Humans, fish and other animals are consuming microfibers in our food and water.
Jul 11, 2018 at 1:00pm
By Mary Catherine O'Connor, Ensia
As tiny fibers shed from synthetic textiles invade our bodies, researchers scramble to identify potential threats.
To date, laboratory studies have largely looked at microplastics as a whole rather than specifically at microfibers. However, since microfibers are a primary constituent of microplastics, such research can provide useful insights.
Lab studies have found that microplastics can harm small aquatic organisms that eat them — including plankton, a hugely important food source for aquatic organisms. These harms include decreased ability to feed and reproduce. Zooplankton given food laced with microplastics in a lab had decreased nutrition and poorer health than the control group. And pearl oysters fed polystyrene microbeads had less energy.
Microfiber researcher Chelsea Rochman, assistant professor in the Department of Ecology & Evolutionary Biology at the University of Toronto, and other researchers, including Matthew Cole, a research scientist at Plymouth Marine Laboratory, hypothesize that the physical shape of synthetic fibers might affect organisms. For example, they could increase the likeliness of blockages in the digestive tracts of some organisms that consume them, depending on the fiber’s size and the animal’s size, they say.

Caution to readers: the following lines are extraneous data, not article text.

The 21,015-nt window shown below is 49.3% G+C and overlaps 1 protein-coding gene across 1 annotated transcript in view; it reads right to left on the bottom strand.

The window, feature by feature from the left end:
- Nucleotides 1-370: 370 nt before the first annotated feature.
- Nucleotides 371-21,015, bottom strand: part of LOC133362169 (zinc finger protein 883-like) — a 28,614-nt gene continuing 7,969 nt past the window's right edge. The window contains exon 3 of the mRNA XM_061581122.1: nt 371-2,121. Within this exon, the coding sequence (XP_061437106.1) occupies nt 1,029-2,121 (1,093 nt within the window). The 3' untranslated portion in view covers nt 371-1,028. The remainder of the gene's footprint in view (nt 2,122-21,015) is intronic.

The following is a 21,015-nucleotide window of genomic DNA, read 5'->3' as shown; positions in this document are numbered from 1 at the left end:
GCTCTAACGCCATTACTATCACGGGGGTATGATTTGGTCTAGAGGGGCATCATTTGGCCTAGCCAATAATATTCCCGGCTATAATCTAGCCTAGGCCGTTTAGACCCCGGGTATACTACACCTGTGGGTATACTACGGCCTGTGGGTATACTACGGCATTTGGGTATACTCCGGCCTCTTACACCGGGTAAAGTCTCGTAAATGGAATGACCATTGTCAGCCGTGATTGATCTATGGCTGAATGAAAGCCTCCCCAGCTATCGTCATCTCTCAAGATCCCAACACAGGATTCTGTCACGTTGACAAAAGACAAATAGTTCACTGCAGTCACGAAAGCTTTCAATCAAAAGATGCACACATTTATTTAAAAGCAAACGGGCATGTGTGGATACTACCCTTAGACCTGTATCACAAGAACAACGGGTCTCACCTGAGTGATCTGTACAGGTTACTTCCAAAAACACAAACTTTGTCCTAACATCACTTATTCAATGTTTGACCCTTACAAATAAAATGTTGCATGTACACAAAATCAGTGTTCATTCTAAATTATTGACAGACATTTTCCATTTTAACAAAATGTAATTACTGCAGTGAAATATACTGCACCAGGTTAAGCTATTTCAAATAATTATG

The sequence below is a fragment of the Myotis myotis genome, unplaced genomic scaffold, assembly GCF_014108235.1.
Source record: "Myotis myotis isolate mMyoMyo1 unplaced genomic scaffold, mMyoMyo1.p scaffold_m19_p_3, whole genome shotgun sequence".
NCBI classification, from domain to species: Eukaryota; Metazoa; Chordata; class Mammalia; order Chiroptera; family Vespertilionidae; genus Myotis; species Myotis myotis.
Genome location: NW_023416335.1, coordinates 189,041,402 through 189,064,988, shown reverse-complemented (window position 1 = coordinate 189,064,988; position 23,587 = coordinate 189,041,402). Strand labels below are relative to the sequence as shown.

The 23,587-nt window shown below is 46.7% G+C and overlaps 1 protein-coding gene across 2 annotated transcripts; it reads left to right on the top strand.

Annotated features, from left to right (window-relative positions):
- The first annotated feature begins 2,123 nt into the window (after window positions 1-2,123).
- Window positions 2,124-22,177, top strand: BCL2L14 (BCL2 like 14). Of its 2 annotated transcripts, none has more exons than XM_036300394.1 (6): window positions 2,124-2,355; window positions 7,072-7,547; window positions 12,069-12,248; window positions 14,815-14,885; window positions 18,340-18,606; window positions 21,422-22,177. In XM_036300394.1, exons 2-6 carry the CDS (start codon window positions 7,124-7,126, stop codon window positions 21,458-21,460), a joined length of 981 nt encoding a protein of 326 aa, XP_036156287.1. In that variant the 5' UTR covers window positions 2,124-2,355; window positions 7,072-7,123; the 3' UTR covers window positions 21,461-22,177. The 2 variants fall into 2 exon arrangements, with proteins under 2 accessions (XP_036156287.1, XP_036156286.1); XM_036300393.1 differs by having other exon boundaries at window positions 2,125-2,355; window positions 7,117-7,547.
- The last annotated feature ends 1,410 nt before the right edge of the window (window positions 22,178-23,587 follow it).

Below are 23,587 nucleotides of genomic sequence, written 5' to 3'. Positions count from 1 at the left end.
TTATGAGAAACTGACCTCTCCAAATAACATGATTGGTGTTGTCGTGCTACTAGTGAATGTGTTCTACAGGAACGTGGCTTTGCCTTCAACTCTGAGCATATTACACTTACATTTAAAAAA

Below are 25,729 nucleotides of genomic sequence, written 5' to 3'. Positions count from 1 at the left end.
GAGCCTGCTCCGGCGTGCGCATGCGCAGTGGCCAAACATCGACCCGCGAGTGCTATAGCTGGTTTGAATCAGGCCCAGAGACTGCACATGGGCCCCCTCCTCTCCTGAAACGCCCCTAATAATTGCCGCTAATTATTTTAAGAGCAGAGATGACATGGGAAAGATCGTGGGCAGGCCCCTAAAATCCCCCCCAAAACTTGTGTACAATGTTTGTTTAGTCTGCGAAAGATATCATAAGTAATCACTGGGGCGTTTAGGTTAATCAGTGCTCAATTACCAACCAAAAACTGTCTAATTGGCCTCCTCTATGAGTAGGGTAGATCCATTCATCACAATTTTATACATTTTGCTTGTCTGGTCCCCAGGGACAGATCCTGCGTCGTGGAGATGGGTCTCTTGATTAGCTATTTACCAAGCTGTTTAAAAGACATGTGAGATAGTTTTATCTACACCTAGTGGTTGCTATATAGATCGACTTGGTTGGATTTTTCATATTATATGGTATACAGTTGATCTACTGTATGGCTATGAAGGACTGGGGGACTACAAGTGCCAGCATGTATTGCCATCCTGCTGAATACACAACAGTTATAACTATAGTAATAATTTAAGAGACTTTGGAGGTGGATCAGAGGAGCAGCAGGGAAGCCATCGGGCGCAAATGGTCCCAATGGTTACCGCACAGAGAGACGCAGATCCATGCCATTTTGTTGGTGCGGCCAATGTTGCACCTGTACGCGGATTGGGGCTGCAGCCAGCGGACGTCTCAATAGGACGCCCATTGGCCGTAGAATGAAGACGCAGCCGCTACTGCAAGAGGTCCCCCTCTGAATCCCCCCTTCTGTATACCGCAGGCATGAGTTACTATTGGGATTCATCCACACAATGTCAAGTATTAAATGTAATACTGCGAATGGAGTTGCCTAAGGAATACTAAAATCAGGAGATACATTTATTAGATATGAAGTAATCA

A small number of lab studies have sought to analyze how ingesting fibrous microplastics affects aquatic organisms. For a 2015 study, European researchers embedded 1- to 5-millimeter (0.04- to 0.2- inch) microfibers from polypropylene rope in food given to crabs for four weeks. The crabs that were fed the fiber-laced food ate less overall than the control group and had less energy available for growth. After moving through the digestive tracts, the fibers were balled up, so they did not seem to cause physical blockages.
Cole also has shown that copepods — crustaceans that are found in marine and nearly all types of freshwater and serve as a key food source for small fish — readily ingest the fibers.
There is concern about impacts due to chemicals that attach themselves to microfibers, too. Rochman fed fish microplastic pellets that had absorbed toxins via prolonged exposure to seawater near San Diego. The fish accumulated the chemicals — which included polycyclic aromatic hydrocarbons (PAHs), polychlorinated biphenyls (PCBs), and polybrominated diphenyl ethers (PBDEs), all known carcinogens — and suffered liver toxicity and other pathological changes.
Advocacy groups such as 5 Gyres pointed to Rochman’s study, and to concern that microplastics, including microfibers, could cause large-scale harm by introducing toxins found in waterways (including the legacy industrial contaminants PCB and DDT) into the food chain, to successfully lobby for a U.S. ban on the sale of soaps and cosmetics with added plastic microbeads. (Canada and the United Kingdom have followed suit.)
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